From the moment Saloma arrives to pick us up at the curb outside the hotel, we know we’re in for a special experience. We load our bags into the back of her spotless SUV and drive toward the jungle outside of Kuching. Saloma’s smile and enthusiasm put us immediately at ease — not that we’re anxious, but when you sign up to stay in a stranger’s home for a few days, there’s no way to really know exactly what you’re getting into.
We drive along in easy conversation, explaining how our search for an authentic experience in Borneo has led us to her company — Saloma Villagestay. The roadside activity of Kuching fades away, replaced by thick jungle over mountainous terrain. We stop for breakfast — hot, flaky roti paratha with a beautiful curry handmade by two women at a hut along the road. (I still dream of that paratha.) Next stop: a fruit stand with a bumper crop of durians and pineapples, and a few other plants we don’t recognize. No matter — Saloma knows her way around the fruits and plants of the jungle.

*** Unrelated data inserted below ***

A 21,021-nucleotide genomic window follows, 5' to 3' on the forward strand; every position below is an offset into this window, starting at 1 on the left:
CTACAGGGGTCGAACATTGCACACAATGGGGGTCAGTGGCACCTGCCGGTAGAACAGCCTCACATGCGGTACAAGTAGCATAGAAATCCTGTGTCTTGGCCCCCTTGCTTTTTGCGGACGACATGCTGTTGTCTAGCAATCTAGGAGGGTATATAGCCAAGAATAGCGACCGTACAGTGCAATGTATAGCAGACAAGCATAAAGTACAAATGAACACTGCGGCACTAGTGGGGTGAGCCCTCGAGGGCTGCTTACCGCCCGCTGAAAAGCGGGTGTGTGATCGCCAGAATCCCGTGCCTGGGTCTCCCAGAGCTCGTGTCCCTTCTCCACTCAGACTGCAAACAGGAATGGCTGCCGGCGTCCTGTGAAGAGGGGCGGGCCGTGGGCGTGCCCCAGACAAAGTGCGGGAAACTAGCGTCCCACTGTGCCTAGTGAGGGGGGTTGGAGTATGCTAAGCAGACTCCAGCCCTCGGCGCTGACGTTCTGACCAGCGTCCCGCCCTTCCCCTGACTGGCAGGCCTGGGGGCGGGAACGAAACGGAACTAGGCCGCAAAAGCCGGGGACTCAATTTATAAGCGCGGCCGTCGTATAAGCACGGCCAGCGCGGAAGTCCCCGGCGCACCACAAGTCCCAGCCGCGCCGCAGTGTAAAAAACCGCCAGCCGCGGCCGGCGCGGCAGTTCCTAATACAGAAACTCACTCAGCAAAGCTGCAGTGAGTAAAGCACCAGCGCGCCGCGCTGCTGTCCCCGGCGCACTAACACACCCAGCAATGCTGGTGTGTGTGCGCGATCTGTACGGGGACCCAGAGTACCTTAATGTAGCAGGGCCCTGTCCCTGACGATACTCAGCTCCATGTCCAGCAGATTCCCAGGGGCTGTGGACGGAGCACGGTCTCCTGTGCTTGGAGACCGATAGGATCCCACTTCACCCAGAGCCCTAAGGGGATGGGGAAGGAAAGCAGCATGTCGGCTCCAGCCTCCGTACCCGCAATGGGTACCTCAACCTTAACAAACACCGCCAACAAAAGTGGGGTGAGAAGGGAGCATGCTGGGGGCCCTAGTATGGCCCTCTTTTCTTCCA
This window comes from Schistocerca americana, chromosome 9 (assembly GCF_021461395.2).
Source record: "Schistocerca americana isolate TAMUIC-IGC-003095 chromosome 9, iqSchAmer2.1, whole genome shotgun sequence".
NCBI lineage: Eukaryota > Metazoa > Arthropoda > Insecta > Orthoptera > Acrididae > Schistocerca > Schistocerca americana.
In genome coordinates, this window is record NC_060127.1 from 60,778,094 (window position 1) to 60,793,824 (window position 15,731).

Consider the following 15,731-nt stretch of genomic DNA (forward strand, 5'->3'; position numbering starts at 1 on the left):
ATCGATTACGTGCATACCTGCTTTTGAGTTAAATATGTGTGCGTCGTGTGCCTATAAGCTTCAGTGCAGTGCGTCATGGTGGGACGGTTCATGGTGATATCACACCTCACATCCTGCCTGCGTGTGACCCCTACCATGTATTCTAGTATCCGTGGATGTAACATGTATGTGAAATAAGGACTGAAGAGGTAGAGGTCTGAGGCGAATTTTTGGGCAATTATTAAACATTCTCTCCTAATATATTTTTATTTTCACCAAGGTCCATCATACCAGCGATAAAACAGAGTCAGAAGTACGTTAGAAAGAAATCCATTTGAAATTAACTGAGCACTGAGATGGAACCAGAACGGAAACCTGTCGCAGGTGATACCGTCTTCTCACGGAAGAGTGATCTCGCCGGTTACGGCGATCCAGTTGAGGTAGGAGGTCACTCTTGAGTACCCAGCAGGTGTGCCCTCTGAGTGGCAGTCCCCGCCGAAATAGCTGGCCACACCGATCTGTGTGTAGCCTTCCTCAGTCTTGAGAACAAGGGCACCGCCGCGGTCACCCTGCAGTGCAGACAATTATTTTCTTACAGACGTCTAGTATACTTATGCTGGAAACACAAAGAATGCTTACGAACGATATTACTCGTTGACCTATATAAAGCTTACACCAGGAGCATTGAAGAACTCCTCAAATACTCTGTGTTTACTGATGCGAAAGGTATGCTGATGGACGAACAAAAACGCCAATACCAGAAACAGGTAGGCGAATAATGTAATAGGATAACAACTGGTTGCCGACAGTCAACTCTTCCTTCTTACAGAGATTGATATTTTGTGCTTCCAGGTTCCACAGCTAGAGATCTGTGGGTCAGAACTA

We arrive at Saloma’s village, Kampong Sadir, turn left and roll down the hill to a collection of houses next to the river. A bamboo bridge, just wide enough for two feet, marks the entry to Saloma’s home. Trying hard not to drop our bags in the river, we cross the threshold and climb the steps to the front door.
Saloma’s home has developed over time — starting with the kitchen, living room and bedrooms on the ground floor, followed by the upstairs addition that accommodates homestay guests. Her bedroom and office sit to one side, two stories in brick and tin with a charm all their own. Just a few steps down the path from the open-air dining area, Saloma’s grandmother lives in a cottage by herself — walking up the path to check on the family a couple times a day. She is seemingly frail and tiny, yet probably knows this land and its trails better than anyone around.
We explore the upstairs — a perfect perch among the treetops with double hammocks, an open living room and all the sounds of the jungle. Saloma calls us to lunch downstairs where a table full of amazing food — rice, pineapple salad, exotic fruits, everything fresh from the jungle — awaits, while her family members come and go with the business of the day. Her father arrives, fit as a fiddle, back from his outing on their land with a basket full of durians and pineapples hanging from the tumpline at his forehead. The fruits of his labor will be sold at the market.